Published: May 5, 2021

Teenybopper, chad, buppies, sugar mama, wigger. These are just a few of the many slang terms speakers use to represent who they are—and who they’re not.

By: Korye Lockett
Course: LING 1000 - Language in U.S. Society
Advisor: Katherine Arnold-Murray
LURA 2021


Teenybopper, chad, buppies, sugar mama, wigger. These are just a few of the many slang terms speakers use to represent who they are—and who they’re not. Slang is defined as, “an ever changing set of colloquial words and phrases that speakers use to establish or reinforce social identity or cohesiveness within a group or with a trend or fashion in society at large” (Guzman, 2017: 36). Slang is a form of language variation that is employed and utilized to “convey, shape, and re-shape social, interpersonal, personal, and sociolinguistic meanings” (Wolfram & Schilling, 2015: 387) . From this we see that slang is used to both form solidarity with the group you want to identify with and to distinguish yourself from communities you wish to disassociate from.


A variety of examples of these phenomena can be found on college campuses. Even though college campuses host a plethora of socioeconomic, racial, religious, and gender backgrounds, slang is used as glue to join these broader categories into more niche groups. Observing the slang used on the University of North Carolina campus, Eble (1996) gives us a clear picture of slang’s ability to form in- and out-groups. By referring to someone as butthead, goombah, nerd, or wannabe, you indicate that they are not attuned to college life (Eble, 1996: 106). The effect, then, is to signal that you are an in-group member and the wannabes are squarely in the out-group. Slang further divides these in- and out-groups into subcultures. For example, the term bro might be used by members of the collegiate community, and its use is often associated with a particular subculture of college life: fraternities.

 A meme of a frat bro

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The frequent use of bro signals to those who not only directly converse with you, but also those who indirectly overhear its use, that you might seek to “fit in” with the fraternity lifestyle. Further still, students may call fraternity and sorority members fratosororalingoids; Christian students, bible beaters; and students who wear a lot of black, goths. These slang terms create clear demarcations of the subgroups on the UNC campus (Eble, 1996: 108). 


The use of slang to form in- and out-groups is exemplified in the movie Mean Girls, when the character Regina shuts down her friend Gretchen from using the slang term fetch to describe something as “cool”.

"Stop trying to make fetch happen" meme

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In order to demonstrate that she is the leader of an exclusive popular clique, Regina regulates what slang is to be associated with the group she leads: “The Plastics”. This also functions as a message to others who might want to associate with the group, as they are now aware that using fetch to describe something “cool” squarely disassociates themselves from “The Plastics”.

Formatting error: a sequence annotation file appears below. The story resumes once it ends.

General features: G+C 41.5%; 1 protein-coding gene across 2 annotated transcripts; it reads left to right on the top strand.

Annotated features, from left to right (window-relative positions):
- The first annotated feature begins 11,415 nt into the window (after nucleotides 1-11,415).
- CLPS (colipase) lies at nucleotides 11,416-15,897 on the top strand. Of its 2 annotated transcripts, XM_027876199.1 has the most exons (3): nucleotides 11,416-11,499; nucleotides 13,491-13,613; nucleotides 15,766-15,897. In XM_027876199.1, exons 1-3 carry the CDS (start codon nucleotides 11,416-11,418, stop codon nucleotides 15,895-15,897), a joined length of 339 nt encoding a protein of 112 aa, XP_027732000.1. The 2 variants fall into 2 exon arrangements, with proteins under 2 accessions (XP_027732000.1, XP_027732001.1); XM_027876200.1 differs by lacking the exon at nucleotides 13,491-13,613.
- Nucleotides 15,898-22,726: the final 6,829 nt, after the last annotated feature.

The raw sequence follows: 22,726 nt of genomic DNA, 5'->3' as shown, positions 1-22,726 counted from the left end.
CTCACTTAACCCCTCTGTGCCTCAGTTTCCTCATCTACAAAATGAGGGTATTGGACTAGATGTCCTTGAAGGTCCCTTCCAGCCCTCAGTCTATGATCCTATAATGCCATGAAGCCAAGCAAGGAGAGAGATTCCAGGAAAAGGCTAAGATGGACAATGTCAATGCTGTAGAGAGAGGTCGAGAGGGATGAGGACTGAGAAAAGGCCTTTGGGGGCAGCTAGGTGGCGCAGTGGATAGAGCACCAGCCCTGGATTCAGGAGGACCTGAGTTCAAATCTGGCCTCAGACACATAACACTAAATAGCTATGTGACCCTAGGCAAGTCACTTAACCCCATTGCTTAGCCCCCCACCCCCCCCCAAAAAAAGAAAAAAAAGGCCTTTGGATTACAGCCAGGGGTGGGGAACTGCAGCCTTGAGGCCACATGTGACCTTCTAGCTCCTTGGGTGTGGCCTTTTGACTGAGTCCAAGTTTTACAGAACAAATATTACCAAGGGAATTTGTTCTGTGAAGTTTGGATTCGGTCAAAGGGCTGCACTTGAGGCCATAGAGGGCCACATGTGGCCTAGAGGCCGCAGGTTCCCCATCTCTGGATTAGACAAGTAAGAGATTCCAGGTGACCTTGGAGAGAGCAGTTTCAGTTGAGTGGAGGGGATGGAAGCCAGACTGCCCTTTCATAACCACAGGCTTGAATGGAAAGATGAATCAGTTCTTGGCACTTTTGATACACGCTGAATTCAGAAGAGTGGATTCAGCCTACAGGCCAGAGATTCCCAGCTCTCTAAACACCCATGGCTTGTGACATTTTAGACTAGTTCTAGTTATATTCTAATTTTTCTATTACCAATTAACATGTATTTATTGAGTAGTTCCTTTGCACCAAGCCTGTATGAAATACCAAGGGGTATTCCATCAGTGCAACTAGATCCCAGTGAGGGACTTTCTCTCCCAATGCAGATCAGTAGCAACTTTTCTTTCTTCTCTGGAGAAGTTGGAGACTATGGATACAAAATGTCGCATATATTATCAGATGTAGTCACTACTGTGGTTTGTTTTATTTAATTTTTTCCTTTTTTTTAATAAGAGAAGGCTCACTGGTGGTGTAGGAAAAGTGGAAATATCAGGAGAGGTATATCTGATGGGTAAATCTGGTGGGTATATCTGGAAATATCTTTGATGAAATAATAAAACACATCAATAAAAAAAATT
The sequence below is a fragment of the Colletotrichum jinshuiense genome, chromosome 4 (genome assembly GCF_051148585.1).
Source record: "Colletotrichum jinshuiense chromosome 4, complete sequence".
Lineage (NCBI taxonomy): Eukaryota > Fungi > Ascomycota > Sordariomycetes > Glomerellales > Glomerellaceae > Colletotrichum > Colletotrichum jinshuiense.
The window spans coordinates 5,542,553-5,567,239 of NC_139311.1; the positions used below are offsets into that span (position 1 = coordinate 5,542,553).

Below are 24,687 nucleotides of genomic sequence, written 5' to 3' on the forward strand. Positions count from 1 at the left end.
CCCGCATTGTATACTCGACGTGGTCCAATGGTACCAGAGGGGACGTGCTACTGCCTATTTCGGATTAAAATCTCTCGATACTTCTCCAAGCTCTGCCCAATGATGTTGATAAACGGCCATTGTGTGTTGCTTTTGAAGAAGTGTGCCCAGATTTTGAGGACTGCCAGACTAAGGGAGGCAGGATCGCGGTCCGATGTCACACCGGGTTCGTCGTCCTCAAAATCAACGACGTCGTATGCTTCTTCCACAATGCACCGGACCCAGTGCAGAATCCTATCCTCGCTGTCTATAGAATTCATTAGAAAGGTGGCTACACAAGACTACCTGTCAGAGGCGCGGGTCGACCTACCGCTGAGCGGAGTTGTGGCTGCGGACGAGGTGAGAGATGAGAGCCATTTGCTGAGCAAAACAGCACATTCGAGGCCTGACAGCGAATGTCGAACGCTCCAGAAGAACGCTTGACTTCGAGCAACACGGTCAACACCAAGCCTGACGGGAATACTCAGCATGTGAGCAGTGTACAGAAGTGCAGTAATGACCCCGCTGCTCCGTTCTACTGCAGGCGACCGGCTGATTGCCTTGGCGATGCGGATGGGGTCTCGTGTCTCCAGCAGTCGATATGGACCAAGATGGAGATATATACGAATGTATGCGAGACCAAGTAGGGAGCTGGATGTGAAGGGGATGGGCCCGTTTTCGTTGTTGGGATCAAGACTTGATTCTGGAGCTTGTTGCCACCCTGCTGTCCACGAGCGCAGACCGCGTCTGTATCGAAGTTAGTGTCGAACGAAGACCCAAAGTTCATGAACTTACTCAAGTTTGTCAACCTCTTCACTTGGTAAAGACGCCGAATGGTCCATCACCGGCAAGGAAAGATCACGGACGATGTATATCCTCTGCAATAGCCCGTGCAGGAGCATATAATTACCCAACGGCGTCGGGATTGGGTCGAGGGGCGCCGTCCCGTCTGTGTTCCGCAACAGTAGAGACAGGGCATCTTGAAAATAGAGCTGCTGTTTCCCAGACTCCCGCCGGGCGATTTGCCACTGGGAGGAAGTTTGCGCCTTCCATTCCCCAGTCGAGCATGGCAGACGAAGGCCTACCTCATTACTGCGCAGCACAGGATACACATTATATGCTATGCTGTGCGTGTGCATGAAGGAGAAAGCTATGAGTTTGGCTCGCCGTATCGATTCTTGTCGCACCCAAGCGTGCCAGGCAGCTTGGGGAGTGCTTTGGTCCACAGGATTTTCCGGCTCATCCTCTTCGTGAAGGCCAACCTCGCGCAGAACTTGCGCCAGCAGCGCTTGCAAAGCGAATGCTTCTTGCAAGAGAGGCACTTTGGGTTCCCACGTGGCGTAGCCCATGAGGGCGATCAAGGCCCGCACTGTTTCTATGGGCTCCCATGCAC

Thus, slang functions as both an identifier of group identity and as a marker of inauthenticity. As some seek to identify with a group or subculture, the misuse of slang can cause an out-group to form. Slang terms are typically borrowed from the lexicons of less powerful subcultures in opposition to the ‘standard’ lexicon forwarded by institutions of authority (Eble, 1996: 72). For example, African American Vernacular English (AAVE) is a frequent source of slang used on college campuses. In fact, the borrowing of slang from AAVE is “more prominent in the speech of college students than the relatively small number of African American students and borrowings from them would suggest” (Eble, 1996: 77). In borrowing from AAVE, speakers may seek to build an authentic association with the African American experience, whether socioeconomically or as a minority group, or to use the expressive features that AAVE has to offer. However, many times this attempt at authenticity fails and the user of the slang is disassociated with the desired group instead of welcomed. The ‘AAVE Struggle Tweets’ page showcases some of these instances on Twitter.


Several tweets

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In the example above, Twitter user @m challenges user @BauerOutage’s use of dawg because he is White. In reply to this challenge of his use of dawg, @BauerOutage overcompensates by using additional slang terms that he associates with AAVE to try to be authentic: homie, fasho, and dawg again. @BauerOutage’s inability to indicate authenticity to @m creates a projected in-group, with @m and other AAVE speakers, and an out-group where @BauerOutage resides due to his faux-AAVE usage.


While slang can lead to the interconnection of seemingly disjointed large groups (based on socioeconomic, racial, and gender identities, etc.), it also has the ability to separate and divide these same groups into niches and subcultures. This inherent duality allows slang to shape and reshape interpersonal and personal sociolinguistic meaning.



Eble, Connie C. Slang & Sociability: In-group Language Among College Students. The University of North Carolina Press, 1996.
Guzman, Juan C. “Slang as a Means of Language in Low-Socioeconomic Status Individuals: A Cross Comparison of Multicultural Individuals in the United States.” International Journal of Language and Linguistics, vol. 4, no. 4, 2017, pp 36-40.
Wolfram, Walt & Schilling, Natalie. “Chapter 10: Dialects and Style”. American English: Dialects and Variation. Wiley-Blackwell, 2015, pp 387-409.